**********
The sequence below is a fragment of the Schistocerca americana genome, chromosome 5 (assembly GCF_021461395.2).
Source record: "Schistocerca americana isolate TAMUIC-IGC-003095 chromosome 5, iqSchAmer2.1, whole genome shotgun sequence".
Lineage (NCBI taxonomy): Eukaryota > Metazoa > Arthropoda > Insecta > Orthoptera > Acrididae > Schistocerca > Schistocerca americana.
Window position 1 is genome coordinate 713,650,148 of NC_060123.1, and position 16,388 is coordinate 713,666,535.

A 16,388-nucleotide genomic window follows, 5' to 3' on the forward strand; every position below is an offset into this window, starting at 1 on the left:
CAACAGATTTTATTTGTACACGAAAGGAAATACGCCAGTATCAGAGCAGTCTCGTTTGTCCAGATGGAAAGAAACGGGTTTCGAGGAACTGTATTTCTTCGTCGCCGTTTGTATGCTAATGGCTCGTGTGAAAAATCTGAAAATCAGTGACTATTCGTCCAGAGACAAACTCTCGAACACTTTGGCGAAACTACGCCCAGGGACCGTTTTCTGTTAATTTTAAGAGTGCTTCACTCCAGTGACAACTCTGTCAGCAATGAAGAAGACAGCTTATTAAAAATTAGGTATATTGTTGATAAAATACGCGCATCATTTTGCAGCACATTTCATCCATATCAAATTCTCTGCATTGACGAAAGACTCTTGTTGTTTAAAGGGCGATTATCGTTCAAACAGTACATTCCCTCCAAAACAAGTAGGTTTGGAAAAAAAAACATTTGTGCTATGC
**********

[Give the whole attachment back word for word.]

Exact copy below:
The sequence below is a fragment of the Schistocerca americana genome, chromosome 5 (assembly GCF_021461395.2).
Source record: "Schistocerca americana isolate TAMUIC-IGC-003095 chromosome 5, iqSchAmer2.1, whole genome shotgun sequence".
Lineage (NCBI taxonomy): Eukaryota > Metazoa > Arthropoda > Insecta > Orthoptera > Acrididae > Schistocerca > Schistocerca americana.
Window position 1 is genome coordinate 713,650,148 of NC_060123.1, and position 16,388 is coordinate 713,666,535.

A 16,388-nucleotide genomic window follows, 5' to 3' on the forward strand; every position below is an offset into this window, starting at 1 on the left:
CAACAGATTTTATTTGTACACGAAAGGAAATACGCCAGTATCAGAGCAGTCTCGTTTGTCCAGATGGAAAGAAACGGGTTTCGAGGAACTGTATTTCTTCGTCGCCGTTTGTATGCTAATGGCTCGTGTGAAAAATCTGAAAATCAGTGACTATTCGTCCAGAGACAAACTCTCGAACACTTTGGCGAAACTACGCCCAGGGACCGTTTTCTGTTAATTTTAAGAGTGCTTCACTCCAGTGACAACTCTGTCAGCAATGAAGAAGACAGCTTATTAAAAATTAGGTATATTGTTGATAAAATACGCGCATCATTTTGCAGCACATTTCATCCATATCAAATTCTCTGCATTGACGAAAGACTCTTGTTGTTTAAAGGGCGATTATCGTTCAAACAGTACATTCCCTCCAAAACAAGTAGGTTTGGAAAAAAAAACATTTGTGCTATGC